What happens when you cross Google Maps with TripAdvisor to chart essential services for slum dwellers?
Photo: Members of KOLOROB team at a discussion session with slum children in Dhaka.
Save the Children is hoping to find out! In January 2015, Save the Children in Bangladesh won the ‘Urban Innovation Fund Challenge’ in a region-wide competition. The winning idea was to design an information visualization and feedback system to provide better information on what really matters to those who need it most.
Hard to imagine? Think of a cross between Google Maps—with useful information and maps for essential services, like health clinics, education centres, safe urban spaces, and more—crossed with TripAdvisor, to allow users to rate their experience and pass on valuable insider knowledge to others.
And voila – we have Kolorob – or কলরব in Bangla!
Kolorob means a ‘clamour’, but without the rough edges of the English word; Kolorob happens when people gather to chat with each other. We think this is a good name for a tool that takes the ‘clamour’—currently localized and confined to the few ‘in the know’—to the next level: a truly innovative virtual platform.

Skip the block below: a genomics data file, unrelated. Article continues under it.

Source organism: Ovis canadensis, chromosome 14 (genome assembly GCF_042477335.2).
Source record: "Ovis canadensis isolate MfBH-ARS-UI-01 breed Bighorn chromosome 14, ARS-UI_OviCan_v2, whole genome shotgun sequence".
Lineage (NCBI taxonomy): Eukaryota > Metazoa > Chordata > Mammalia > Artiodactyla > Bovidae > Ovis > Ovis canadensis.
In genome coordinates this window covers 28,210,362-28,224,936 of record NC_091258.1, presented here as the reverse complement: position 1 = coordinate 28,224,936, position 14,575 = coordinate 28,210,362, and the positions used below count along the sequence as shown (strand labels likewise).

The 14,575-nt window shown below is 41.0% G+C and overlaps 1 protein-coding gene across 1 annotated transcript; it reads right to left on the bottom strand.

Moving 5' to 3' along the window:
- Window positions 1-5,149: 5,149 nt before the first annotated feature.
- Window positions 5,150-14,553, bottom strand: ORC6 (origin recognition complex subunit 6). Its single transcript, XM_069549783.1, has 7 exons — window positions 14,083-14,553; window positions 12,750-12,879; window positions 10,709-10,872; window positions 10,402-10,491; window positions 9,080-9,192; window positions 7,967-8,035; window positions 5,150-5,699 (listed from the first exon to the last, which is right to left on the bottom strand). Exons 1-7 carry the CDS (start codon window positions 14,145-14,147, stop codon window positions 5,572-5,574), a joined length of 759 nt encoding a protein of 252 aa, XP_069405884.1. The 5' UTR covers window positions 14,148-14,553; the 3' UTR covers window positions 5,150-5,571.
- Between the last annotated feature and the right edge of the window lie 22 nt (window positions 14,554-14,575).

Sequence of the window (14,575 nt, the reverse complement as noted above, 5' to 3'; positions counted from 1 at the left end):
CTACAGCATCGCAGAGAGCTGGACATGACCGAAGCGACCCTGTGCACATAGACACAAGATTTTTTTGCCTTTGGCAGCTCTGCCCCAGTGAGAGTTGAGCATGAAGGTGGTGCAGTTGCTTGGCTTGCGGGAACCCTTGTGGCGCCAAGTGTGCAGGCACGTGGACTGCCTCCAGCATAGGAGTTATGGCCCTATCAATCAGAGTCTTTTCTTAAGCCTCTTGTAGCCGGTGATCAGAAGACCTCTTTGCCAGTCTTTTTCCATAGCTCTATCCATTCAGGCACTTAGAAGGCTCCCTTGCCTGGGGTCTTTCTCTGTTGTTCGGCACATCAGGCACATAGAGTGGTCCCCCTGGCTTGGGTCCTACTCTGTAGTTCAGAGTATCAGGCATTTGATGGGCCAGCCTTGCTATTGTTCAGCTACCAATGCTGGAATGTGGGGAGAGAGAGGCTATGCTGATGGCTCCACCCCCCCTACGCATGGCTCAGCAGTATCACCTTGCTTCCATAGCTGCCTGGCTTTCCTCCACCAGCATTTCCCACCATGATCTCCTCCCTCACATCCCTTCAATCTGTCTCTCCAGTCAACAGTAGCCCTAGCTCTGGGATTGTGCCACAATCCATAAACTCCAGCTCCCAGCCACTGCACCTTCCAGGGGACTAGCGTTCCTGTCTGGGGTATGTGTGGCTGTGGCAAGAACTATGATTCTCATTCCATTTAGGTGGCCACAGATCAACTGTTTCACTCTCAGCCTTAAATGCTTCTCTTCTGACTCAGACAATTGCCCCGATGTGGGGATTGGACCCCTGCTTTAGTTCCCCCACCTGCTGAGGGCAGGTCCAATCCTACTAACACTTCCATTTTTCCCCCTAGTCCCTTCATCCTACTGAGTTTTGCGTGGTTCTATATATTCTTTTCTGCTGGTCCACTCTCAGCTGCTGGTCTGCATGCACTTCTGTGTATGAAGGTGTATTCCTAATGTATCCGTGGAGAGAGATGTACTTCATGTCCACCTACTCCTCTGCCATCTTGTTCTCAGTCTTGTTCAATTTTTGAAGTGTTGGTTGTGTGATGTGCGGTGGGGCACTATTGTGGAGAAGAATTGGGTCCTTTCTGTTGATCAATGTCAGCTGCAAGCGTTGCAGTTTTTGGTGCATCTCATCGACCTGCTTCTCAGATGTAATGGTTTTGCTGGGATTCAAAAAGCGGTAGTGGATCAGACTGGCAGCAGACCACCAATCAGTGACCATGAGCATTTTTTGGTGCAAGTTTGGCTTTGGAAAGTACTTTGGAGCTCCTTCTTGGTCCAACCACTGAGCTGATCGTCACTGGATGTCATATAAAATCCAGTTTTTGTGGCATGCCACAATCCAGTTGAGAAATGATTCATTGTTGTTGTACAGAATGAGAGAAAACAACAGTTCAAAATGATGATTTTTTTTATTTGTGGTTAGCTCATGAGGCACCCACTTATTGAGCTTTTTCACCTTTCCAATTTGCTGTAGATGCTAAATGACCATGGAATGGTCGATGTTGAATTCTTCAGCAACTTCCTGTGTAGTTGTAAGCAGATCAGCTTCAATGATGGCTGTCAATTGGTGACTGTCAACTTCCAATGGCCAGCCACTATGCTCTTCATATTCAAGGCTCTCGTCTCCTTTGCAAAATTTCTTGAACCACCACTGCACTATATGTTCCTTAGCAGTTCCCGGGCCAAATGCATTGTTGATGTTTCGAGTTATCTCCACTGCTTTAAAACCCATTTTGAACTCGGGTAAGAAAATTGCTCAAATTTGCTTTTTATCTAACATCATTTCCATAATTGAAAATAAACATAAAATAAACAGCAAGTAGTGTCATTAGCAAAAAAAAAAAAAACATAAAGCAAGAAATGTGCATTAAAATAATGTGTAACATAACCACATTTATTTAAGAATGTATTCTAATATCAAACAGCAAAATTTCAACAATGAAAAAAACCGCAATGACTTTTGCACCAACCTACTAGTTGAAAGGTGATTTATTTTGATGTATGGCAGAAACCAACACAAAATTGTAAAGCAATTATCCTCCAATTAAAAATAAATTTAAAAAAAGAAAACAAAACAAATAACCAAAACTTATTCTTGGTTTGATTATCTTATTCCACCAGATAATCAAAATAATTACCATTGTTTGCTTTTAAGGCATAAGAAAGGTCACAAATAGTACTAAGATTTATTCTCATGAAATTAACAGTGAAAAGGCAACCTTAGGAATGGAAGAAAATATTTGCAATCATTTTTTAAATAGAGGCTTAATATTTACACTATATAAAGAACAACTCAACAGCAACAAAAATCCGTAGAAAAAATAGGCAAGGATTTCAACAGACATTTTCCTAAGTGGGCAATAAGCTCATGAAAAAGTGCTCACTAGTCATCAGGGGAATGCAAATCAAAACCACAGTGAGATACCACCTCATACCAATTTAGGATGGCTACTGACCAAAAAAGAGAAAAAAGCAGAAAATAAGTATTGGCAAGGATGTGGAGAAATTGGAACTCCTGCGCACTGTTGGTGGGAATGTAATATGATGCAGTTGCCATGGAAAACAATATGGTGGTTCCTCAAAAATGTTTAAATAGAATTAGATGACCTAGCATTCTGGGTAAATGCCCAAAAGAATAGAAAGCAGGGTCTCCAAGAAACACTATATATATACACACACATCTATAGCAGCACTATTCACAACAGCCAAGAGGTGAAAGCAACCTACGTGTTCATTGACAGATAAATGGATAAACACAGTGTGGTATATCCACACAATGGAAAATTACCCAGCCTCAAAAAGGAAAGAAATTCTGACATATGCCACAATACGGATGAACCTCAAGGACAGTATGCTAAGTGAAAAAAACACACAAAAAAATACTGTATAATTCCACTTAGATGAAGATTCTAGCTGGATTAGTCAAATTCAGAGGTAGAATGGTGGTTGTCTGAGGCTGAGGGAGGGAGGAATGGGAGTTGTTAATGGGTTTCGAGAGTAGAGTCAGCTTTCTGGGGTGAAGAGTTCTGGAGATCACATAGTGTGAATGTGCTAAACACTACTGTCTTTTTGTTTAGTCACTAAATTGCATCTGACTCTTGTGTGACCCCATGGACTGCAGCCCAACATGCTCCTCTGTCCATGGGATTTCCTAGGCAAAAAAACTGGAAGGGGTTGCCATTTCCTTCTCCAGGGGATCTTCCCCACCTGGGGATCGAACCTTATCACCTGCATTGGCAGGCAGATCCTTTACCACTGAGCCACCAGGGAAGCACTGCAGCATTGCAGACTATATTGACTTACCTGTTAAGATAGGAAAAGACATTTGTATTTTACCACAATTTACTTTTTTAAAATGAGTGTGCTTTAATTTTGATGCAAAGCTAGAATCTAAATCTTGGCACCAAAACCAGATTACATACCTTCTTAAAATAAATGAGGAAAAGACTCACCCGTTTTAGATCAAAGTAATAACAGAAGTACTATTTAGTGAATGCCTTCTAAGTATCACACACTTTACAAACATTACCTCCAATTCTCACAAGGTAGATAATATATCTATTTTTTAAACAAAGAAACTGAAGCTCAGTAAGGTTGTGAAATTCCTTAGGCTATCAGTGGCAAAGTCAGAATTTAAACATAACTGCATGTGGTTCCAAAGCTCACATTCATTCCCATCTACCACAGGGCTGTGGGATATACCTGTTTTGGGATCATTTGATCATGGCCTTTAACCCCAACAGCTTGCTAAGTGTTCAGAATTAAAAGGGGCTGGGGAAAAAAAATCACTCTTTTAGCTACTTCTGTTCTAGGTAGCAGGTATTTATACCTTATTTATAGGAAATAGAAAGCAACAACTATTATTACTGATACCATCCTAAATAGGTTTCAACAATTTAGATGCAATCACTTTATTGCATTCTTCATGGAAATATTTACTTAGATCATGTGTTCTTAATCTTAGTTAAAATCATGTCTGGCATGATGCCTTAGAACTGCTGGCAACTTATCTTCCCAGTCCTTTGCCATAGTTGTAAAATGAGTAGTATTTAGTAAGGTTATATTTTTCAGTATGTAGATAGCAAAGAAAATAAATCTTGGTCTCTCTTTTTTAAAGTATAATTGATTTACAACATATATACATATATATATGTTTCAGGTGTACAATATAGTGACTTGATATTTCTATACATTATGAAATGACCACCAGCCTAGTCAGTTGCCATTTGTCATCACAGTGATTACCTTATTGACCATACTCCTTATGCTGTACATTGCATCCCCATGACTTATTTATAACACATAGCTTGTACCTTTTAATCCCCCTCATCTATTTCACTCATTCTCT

So Kolorob will be a virtual knowledge bank for slum dwellers to help them navigate their city using web and mobile applications. Users can also locate services in slums via a digital map—which will boast a feedback component—through kiosks in user-friendly community centres. Equipped with computers, internet, and room for gatherings, these safe spaces for children, especially adolescent girls, will host local facilitators who will offer information to slum dwellers.
Photo: Intense brainstorming during design workshop held at the Bangladesh country office.
Just over a month ago, the Kolorob team came together for the first time to begin the design process. David, our Urban Advisor from Save the Children Australia, along with colleagues from CRG, FSL and IT at Save the Children in Bangladesh, worked at a two-day Design Workshop. We agreed on a set of guiding principles, visited the slum communities in Mirpur (Paris Road and Bauniabandh) to gauge their concerns, and thought about how to make our vision of bringing slum communities better quality information a reality.
Keep up to date on our journey by liking our Facebook page or follow us on Twitter @scib_kolorob!